There is an ambiguity in this kind of question, where you refer to ZFC-A for an axiom A, since what the theory is that you refer to depends on the particular way that you axiomatize ZFC. For example, different axiomatizations that are equivalent in the presence of axiom A might no longer be equivalent when you omit A, and so it could be unclear what is meant by ZFC-A.

This kind of issue was the main point of my paper with Gitman and Johnstone, to which you refer: What is the theory ZFC without power set? In this paper, we prove that a variety of surprising statements are consistent with ZFC-power, if one axiomatizes this theory via the replacement axiom, but a better theory is obtained if one axiomatizes the theory via the collection axiom, plus separation (the point being that this is not equivalent to replacement when one lacks the power set axiom). Our summary conclusion is that one should really use collection+separation rather than replacement, when omitting power set, since otherwise so much goes wrong. Thus, when properly axiomatized, I wouldn't agree that $\omega_1$ can be singular in ZFC - powerset. That situation is only consistent with an improper formulation of the theory.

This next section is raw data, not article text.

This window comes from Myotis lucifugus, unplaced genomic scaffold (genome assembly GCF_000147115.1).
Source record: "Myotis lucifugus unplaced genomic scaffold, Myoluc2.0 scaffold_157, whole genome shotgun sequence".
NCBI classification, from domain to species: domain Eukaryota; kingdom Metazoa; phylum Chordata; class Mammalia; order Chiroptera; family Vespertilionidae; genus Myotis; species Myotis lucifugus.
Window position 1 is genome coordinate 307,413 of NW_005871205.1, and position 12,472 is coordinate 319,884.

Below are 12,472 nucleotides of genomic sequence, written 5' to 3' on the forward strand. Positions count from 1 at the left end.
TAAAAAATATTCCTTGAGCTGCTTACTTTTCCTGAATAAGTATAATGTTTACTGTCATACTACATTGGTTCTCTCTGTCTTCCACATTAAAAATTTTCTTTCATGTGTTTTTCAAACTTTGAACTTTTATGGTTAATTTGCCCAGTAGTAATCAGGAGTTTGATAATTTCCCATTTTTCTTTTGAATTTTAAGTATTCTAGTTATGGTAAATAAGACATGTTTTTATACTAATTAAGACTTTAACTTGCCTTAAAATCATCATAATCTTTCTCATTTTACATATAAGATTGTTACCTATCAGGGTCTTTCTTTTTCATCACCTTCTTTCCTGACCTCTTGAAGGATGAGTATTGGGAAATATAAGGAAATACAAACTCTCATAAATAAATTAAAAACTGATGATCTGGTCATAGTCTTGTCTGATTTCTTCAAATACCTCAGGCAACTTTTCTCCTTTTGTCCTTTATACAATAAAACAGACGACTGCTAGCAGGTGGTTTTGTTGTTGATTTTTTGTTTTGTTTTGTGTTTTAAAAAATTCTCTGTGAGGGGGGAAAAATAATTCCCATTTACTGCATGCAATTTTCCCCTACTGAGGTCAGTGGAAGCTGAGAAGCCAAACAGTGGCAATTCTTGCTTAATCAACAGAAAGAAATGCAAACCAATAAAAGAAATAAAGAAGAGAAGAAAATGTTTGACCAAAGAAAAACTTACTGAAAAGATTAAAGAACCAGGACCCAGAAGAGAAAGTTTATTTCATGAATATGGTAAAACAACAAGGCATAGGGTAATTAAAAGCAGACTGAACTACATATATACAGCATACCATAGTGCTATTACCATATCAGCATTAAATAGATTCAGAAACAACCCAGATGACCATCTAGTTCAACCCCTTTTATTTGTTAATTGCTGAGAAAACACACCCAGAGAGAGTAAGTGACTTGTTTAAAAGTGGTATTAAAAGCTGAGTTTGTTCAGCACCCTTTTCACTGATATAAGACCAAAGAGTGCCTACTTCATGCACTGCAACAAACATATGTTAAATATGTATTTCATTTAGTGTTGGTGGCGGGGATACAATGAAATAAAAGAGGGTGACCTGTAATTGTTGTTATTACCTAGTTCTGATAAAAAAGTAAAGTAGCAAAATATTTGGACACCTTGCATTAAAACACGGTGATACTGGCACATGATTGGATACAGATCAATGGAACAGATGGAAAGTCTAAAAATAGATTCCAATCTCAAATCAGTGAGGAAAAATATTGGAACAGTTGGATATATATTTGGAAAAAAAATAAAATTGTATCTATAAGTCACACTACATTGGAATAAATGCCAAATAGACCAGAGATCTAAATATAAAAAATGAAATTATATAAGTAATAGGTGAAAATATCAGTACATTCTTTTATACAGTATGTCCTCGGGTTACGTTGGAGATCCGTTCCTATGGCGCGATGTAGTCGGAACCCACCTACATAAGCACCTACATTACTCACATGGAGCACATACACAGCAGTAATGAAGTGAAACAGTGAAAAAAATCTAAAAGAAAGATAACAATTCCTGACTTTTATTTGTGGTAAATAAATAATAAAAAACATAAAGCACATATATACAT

Regarding your specific question at the end, one doesn't need the replacement axiom to prove that $\omega_1$ is regular; this can be proved in the Zermelo theory plus choice, assuming that $\omega_1$ exists. First, one forms the set of relations on $\omega$ that are well-orders. These can be grouped into equivalence classes under the order-isomorphism relation. Now, by AC, one can pick a representative from each class. If $\omega_1$ is singular, then one gets a countable sequence of such representatives of order type unbounded in $\omega_1$. And one can now glue these orders together to make a single countable order type at least as large as $\omega_1$, a contradiction.